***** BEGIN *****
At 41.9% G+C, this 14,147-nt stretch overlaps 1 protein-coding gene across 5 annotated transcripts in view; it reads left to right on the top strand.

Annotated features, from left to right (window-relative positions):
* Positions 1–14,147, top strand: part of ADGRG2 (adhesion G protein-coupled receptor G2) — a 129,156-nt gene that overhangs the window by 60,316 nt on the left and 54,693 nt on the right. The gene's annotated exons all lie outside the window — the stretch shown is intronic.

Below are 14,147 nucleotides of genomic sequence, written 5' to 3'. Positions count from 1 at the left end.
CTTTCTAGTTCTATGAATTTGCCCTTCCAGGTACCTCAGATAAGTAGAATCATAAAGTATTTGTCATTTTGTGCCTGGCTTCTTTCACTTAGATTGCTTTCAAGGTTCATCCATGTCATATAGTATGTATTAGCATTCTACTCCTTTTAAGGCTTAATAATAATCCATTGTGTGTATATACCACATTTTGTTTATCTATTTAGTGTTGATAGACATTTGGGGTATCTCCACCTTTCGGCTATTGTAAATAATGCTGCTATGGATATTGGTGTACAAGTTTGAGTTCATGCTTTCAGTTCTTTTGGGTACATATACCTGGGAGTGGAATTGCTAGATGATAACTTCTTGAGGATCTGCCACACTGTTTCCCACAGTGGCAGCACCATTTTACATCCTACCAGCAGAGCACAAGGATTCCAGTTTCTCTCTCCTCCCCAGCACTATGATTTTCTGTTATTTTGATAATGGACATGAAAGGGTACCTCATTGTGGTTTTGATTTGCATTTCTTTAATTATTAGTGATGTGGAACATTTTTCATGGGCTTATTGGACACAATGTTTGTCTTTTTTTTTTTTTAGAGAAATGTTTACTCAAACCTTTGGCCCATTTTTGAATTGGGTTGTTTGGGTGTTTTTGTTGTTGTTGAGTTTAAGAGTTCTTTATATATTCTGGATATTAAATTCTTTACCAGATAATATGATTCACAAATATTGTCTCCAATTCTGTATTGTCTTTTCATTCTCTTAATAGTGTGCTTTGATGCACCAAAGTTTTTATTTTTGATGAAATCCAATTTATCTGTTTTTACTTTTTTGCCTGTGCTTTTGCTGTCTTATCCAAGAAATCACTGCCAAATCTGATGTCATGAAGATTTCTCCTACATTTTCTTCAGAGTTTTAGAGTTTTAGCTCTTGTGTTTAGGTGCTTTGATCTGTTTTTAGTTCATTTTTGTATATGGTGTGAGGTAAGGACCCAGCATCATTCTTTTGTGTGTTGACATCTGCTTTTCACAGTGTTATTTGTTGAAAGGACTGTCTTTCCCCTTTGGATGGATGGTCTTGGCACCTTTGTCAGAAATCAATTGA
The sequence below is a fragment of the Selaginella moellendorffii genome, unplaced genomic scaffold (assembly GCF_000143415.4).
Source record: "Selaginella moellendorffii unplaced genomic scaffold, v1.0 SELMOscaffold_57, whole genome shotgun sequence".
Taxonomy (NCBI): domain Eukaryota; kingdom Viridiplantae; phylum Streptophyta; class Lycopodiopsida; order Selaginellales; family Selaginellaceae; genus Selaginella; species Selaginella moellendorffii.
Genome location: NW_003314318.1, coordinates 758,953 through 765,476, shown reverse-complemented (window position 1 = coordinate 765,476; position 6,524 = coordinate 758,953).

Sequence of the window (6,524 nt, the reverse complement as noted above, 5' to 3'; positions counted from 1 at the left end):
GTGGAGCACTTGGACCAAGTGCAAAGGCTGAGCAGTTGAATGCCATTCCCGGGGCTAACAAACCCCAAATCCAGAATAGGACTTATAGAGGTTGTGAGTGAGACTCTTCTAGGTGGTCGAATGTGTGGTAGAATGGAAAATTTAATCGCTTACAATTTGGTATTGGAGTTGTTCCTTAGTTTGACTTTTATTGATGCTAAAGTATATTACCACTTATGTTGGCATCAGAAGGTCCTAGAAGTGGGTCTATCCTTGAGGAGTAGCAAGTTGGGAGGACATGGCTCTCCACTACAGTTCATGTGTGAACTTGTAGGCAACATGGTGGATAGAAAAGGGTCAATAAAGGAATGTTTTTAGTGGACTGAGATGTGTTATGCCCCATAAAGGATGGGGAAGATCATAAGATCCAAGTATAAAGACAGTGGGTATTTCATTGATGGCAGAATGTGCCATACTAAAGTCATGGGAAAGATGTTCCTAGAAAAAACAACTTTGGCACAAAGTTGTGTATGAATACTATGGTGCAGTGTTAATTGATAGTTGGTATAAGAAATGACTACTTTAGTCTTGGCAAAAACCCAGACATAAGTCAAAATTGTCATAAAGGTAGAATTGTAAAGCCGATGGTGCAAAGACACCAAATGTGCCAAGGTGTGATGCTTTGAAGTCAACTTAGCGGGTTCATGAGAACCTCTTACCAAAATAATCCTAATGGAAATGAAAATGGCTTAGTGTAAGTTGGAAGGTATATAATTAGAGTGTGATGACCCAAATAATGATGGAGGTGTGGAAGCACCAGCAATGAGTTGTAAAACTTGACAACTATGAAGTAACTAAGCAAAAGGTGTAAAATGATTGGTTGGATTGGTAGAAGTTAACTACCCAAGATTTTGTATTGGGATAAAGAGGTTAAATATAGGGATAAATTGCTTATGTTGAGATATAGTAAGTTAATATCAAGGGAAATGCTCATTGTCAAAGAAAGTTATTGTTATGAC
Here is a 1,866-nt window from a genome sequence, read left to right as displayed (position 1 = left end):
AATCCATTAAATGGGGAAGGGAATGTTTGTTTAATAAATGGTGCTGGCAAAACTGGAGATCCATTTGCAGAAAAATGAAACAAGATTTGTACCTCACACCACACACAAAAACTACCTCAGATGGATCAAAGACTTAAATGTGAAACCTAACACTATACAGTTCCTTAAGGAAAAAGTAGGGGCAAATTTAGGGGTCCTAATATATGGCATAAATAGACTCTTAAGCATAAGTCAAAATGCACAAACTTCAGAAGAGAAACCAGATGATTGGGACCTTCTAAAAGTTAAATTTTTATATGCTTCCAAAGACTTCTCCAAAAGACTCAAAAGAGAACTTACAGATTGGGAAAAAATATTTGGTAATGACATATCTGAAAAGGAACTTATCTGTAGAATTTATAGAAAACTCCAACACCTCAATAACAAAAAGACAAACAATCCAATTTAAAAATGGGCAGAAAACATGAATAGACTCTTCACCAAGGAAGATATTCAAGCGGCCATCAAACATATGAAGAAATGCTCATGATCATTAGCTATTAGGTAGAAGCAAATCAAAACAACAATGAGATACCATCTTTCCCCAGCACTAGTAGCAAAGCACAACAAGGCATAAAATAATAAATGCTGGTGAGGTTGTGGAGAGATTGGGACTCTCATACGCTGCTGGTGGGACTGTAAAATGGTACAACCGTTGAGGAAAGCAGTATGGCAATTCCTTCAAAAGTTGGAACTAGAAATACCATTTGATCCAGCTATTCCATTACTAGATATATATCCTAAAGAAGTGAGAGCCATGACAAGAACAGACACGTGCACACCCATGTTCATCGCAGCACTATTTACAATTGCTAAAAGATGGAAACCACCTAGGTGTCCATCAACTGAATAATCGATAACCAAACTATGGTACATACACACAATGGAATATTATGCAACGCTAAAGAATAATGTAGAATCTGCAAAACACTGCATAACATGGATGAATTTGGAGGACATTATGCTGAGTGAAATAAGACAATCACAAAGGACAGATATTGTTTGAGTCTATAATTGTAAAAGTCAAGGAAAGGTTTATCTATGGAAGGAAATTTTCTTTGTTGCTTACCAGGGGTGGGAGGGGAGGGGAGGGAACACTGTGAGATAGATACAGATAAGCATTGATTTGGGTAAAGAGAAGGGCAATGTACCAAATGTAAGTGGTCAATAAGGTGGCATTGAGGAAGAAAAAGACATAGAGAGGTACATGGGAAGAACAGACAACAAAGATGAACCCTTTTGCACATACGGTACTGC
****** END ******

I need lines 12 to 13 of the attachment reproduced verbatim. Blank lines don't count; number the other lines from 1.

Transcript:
Here is a 1,866-nt window from a genome sequence, read left to right as displayed (position 1 = left end):
AATCCATTAAATGGGGAAGGGAATGTTTGTTTAATAAATGGTGCTGGCAAAACTGGAGATCCATTTGCAGAAAAATGAAACAAGATTTGTACCTCACACCACACACAAAAACTACCTCAGATGGATCAAAGACTTAAATGTGAAACCTAACACTATACAGTTCCTTAAGGAAAAAGTAGGGGCAAATTTAGGGGTCCTAATATATGGCATAAATAGACTCTTAAGCATAAGTCAAAATGCACAAACTTCAGAAGAGAAACCAGATGATTGGGACCTTCTAAAAGTTAAATTTTTATATGCTTCCAAAGACTTCTCCAAAAGACTCAAAAGAGAACTTACAGATTGGGAAAAAATATTTGGTAATGACATATCTGAAAAGGAACTTATCTGTAGAATTTATAGAAAACTCCAACACCTCAATAACAAAAAGACAAACAATCCAATTTAAAAATGGGCAGAAAACATGAATAGACTCTTCACCAAGGAAGATATTCAAGCGGCCATCAAACATATGAAGAAATGCTCATGATCATTAGCTATTAGGTAGAAGCAAATCAAAACAACAATGAGATACCATCTTTCCCCAGCACTAGTAGCAAAGCACAACAAGGCATAAAATAATAAATGCTGGTGAGGTTGTGGAGAGATTGGGACTCTCATACGCTGCTGGTGGGACTGTAAAATGGTACAACCGTTGAGGAAAGCAGTATGGCAATTCCTTCAAAAGTTGGAACTAGAAATACCATTTGATCCAGCTATTCCATTACTAGATATATATCCTAAAGAAGTGAGAGCCATGACAAGAACAGACACGTGCACACCCATGTTCATCGCAGCACTATTTACAATTGCTAAAAGATGGAAACCACCTAGGTGTCCATCAACTGAATAATCGATAACCAAACTATGGTACATACACACAATGGAATATTATGCAACGCTAAAGAATAATGTAGAATCTGCAAAACACTGCATAACATGGATGAATTTGGAGGACATTATGCTGAGTGAAATAAGACAATCACAAAGGACAGATATTGTTTGAGTCTATAATTGTAAAAGTCAAGGAAAGGTTTATCTATGGAAGGAAATTTTCTTTGTTGCTTACCAGGGGTGGGAGGGGAGGGGAGGGAACACTGTGAGATAGATACAGATAAGCATTGATTTGGGTAAAGAGAAGGGCAATGTACCAAATGTAAGTGGTCAATAAGGTGGCATTGAGGAAGAAAAAGACATAGAGAGGTACATGGGAAGAACAGACAACAAAGATGAACCCTTTTGCACATACGGTACTGC